OBITUARY Mike Kane, 79, founder of Kane Manufacturing Co. Inc. in Pleasant Hill, Iowa, passed away on April 11. Kane started the company in 1969 and grew it into a leading national manufacturer of equipment for customers in North America and around the world. After the company was acquired by Lee Container in 2016, Kane remained with the company as a consultant.

 

SCR DAIRY, Madison, Wis. — Erica Tessmann has joined the company as marketing and digital lead for North America. Tessmann will communicate the benefits of company technology to dairies in North America. She was previously with Equity Cooperative Livestock Sales Assn.

 

TECHMIX GLOBAL, Minneapolis, Minn. — Ashley Ann Schroeder has been appointed bovine sales account manager for the Midwest territory. Schroeder was previously with Parnell Pharmaceutical.

 

ARM & HAMMER ANIMAL NUTRITION, Princeton, N.J. — Dr. Ruby Wu has joined the company as technical services manager-ruminant in the western region. Wu will work closely with the western region team to provide technical support and training.

 

HUBBARD, Quintin, France — Thomas de Bretagne has been appointed director research and development. De Bretagne will steer the company through a new phase in animal genetic selection and also will share and exchange methodologies, research and tools with Groupe Grimaud, prioritizing transversal projects. He was previously with Groupe Evolution.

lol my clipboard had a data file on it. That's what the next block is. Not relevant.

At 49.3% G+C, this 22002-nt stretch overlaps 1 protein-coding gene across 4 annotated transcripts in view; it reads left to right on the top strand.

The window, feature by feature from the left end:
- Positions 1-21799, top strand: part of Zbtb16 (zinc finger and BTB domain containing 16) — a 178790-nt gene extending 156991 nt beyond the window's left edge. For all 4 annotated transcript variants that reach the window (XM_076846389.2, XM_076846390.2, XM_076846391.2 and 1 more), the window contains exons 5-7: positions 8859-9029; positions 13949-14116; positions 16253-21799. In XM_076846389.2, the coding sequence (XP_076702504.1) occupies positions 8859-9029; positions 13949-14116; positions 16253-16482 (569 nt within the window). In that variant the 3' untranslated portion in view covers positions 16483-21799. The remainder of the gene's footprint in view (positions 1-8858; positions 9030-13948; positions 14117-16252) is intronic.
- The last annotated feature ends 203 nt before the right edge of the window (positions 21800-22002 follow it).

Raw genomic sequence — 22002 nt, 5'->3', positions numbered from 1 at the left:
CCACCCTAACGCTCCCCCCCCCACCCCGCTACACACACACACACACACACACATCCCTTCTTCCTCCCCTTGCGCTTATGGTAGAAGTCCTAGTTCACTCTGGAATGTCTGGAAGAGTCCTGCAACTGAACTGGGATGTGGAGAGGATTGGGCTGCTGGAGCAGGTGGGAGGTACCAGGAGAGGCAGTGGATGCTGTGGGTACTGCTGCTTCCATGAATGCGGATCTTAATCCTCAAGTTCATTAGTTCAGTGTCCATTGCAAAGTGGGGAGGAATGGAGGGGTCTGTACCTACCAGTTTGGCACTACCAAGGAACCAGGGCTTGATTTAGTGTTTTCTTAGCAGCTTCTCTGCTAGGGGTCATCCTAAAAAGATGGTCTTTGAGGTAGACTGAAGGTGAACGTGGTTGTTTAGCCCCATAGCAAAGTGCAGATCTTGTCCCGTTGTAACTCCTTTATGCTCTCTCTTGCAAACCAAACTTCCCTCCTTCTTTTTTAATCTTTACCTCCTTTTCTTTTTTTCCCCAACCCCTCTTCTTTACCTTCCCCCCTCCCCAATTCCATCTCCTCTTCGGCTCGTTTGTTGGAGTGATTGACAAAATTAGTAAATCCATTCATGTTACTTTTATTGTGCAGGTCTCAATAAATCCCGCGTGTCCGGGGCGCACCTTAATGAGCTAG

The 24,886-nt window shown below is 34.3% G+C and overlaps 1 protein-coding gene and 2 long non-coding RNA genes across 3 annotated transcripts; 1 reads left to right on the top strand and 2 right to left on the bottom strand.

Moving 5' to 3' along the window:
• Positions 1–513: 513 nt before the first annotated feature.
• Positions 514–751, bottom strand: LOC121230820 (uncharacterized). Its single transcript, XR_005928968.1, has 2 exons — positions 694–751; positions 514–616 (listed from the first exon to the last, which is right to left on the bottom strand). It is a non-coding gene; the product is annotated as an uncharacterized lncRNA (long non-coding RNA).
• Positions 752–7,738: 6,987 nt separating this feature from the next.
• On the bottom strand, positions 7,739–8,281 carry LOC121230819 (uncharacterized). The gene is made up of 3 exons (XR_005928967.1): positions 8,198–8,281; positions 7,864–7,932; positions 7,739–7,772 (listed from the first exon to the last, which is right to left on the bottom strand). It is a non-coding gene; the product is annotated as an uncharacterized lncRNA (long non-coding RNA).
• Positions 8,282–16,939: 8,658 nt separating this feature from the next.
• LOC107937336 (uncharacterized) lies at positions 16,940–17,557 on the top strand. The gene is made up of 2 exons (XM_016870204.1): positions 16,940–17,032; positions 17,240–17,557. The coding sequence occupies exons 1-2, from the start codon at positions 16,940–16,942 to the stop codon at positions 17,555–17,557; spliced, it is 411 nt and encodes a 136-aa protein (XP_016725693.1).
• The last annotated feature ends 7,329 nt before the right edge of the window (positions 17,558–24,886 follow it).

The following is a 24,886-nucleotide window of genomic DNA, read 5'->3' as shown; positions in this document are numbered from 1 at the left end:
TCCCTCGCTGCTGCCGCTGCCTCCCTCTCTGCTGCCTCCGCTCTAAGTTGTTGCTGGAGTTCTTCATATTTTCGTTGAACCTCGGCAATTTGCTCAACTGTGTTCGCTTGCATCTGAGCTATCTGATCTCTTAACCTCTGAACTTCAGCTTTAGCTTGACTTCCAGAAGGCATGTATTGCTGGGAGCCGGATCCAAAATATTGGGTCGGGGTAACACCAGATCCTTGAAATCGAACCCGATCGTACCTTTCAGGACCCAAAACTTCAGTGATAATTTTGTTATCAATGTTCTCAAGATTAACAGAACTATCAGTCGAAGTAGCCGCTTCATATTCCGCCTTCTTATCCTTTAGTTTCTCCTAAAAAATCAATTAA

PURINA ANIMAL NUTRITION, Shoreview, Minn. — Megan Wildman has been named calf and heifer specialist. Wildman will serve the New York area and act as a local resource for dairy farmers. She was most recently sales specialist.

 

PHARMGATE ANIMAL HEALTH LLC, Wilmington, N.C. — Peter Criddle has been promoted to chief financial officer.

Dr. Alexander Hintz has joined the company as technical services veterinarian for the eastern Corn Belt region.

Chad Howser has been promoted to executive director of sales for the U.S. business.

Mike Mulder has been appointed account manager for the southern Minnesota and adjacent territory.

Doug Rupp has been promoted to chief operating officer.

Edward Seed has been appointed vice president global marketing and international sales. Seed will focus on global product strategies and expanding the business internationally.

 

DPI GLOBAL, Porterville, Cal. — Kendal Thompson has been promoted to president and chief operating officer. Thompson will be responsible for day-to-day company management, operations and profit and loss.